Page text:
Redshift Keeps Your Eyes Sharp & Helps You Sleep

Filed under
Software

makeuseof.com: If you spend a lot of time looking at your computer – and if you read this blog I’m betting you do – you might notice that after a while your eyes start to hurt, and that you have trouble going to sleep at night. There’s a good reason for this:

Ubuntu 10.04 Upgrade: Best Practices Checklist

Filed under
Ubuntu
HowTos

itworld.com: ave you been thinking about upgrading your computer to Ubuntu 10.04? I recently made the leap, at the prompting of my Update Manager. The process went fairly smoothly, but I did have to deal with a couple of minor annoyances. Here are a few tips.

Issue three of the 'International Free and Open Source Software Law Review'

Filed under
OSS

ifosslr.org: The Editorial Committee is delighted to announce issue three of the 'International Free and Open Source Software Law Review' (IFOSS L. Rev.) is now available.

The fragile balance between fast and reliable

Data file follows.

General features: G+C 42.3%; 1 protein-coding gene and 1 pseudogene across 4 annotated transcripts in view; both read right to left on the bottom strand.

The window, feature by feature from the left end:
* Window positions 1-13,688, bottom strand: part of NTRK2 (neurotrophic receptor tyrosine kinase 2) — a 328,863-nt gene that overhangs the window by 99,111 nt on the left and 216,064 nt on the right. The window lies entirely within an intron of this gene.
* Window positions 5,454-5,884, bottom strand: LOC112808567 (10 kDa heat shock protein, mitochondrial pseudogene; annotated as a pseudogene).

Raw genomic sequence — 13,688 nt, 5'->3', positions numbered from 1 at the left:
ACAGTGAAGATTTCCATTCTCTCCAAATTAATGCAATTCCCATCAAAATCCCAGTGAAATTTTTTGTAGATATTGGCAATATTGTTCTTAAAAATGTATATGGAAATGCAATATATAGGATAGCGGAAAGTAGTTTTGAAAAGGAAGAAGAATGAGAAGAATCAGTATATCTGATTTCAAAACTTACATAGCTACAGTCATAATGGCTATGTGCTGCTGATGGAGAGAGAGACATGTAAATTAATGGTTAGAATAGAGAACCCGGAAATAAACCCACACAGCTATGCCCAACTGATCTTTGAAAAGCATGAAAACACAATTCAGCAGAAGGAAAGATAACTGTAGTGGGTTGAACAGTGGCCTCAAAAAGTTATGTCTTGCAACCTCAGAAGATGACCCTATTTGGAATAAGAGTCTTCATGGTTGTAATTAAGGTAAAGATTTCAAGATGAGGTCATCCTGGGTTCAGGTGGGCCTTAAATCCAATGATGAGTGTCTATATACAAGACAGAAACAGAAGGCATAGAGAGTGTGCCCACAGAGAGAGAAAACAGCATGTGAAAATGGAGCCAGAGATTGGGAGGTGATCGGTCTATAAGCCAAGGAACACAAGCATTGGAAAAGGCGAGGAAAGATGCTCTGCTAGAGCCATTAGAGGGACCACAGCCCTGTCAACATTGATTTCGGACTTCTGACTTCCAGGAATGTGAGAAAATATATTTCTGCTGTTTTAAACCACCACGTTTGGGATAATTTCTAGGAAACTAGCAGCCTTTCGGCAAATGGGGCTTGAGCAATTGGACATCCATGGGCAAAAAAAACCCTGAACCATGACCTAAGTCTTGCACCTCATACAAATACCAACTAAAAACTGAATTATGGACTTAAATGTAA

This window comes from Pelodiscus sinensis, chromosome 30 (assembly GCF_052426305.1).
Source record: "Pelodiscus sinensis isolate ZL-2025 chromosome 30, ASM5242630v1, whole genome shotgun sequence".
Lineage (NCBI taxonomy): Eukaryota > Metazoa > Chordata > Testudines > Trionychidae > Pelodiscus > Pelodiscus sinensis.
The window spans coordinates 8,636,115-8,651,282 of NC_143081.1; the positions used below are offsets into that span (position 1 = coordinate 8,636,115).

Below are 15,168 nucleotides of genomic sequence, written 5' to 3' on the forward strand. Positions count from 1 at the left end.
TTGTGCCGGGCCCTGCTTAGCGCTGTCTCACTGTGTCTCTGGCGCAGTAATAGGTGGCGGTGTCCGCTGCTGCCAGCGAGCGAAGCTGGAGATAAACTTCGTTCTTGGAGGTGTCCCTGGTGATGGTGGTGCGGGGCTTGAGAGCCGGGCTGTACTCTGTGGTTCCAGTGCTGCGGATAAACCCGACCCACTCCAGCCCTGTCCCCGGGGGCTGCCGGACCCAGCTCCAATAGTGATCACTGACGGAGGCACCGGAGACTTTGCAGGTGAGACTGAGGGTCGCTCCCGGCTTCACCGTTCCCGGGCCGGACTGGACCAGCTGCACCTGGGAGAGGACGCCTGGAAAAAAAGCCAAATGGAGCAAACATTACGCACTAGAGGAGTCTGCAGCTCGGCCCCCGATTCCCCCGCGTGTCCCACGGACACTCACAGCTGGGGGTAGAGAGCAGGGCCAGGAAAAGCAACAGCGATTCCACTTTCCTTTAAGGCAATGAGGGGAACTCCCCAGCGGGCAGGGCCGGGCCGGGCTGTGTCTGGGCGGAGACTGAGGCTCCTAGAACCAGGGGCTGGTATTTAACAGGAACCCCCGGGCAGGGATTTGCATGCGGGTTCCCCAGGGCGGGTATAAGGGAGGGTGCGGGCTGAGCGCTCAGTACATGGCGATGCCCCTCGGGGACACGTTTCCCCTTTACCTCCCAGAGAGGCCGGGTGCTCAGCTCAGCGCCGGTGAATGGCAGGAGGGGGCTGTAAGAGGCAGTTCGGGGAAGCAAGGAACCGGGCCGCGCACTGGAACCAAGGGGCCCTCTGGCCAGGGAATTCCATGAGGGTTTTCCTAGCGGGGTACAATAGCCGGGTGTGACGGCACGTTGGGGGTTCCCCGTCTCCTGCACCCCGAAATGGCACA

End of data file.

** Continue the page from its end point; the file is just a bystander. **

Filed under
Linux
Software

hwoarang.silverarrow.org: Being a Distro developer, or a packager if you prefer, is not always that simple. Many people think that our “job” is quite straight forward. All we need to do is to read the INSTALL file and then adapt the instructions into an ebuild format and we are done. Well it is definitely more than that.

epic moment: free and fast graphics at last

Filed under
Hardware
Software

vizzzion.org/blog: Well, epic for a Free software geek. I’m now running openSUSE on my desktop, which has an AMD RadeonHD 4350 card. So, what’s the epic moment?

Serve Up Your Music with Zeya

Filed under
Software
HowTos

linuxjournal.com: Have you always wanted to set up your own music station to stream your latest music collection to your friends or colleagues? Have you been thinking lately of setting up an always-on music streaming server so that you can just open up your web browser and listen to your favorite tracks?

Heroes of Newerth - Charge!

Filed under
Gaming

dedoimedo.com: Linux games are many and varied. You can find pretty much anything you need, from simple arcades via racing all the way to expansive and elaborate tactical shooters. Still, one aspect of the Linux gaming scene is underplayed, this being the Real Time Strategy (RTS). However, that is about to change.